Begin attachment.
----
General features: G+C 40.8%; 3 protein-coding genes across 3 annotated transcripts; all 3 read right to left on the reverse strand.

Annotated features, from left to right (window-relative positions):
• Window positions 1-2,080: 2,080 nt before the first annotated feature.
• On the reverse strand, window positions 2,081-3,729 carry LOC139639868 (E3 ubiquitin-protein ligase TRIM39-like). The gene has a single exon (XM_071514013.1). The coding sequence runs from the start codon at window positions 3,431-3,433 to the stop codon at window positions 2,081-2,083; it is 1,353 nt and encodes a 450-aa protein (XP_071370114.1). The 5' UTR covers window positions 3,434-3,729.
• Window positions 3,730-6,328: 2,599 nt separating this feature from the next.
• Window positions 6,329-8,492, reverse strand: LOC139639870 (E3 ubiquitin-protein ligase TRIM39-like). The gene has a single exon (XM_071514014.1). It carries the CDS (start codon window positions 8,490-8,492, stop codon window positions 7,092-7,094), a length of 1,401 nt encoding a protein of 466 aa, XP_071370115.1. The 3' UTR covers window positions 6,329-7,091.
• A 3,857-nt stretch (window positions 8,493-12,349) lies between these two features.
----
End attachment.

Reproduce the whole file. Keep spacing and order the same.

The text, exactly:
General features: G+C 40.8%; 3 protein-coding genes across 3 annotated transcripts; all 3 read right to left on the reverse strand.

Annotated features, from left to right (window-relative positions):
• Window positions 1-2,080: 2,080 nt before the first annotated feature.
• On the reverse strand, window positions 2,081-3,729 carry LOC139639868 (E3 ubiquitin-protein ligase TRIM39-like). The gene has a single exon (XM_071514013.1). The coding sequence runs from the start codon at window positions 3,431-3,433 to the stop codon at window positions 2,081-2,083; it is 1,353 nt and encodes a 450-aa protein (XP_071370114.1). The 5' UTR covers window positions 3,434-3,729.
• Window positions 3,730-6,328: 2,599 nt separating this feature from the next.
• Window positions 6,329-8,492, reverse strand: LOC139639870 (E3 ubiquitin-protein ligase TRIM39-like). The gene has a single exon (XM_071514014.1). It carries the CDS (start codon window positions 8,490-8,492, stop codon window positions 7,092-7,094), a length of 1,401 nt encoding a protein of 466 aa, XP_071370115.1. The 3' UTR covers window positions 6,329-7,091.
• A 3,857-nt stretch (window positions 8,493-12,349) lies between these two features.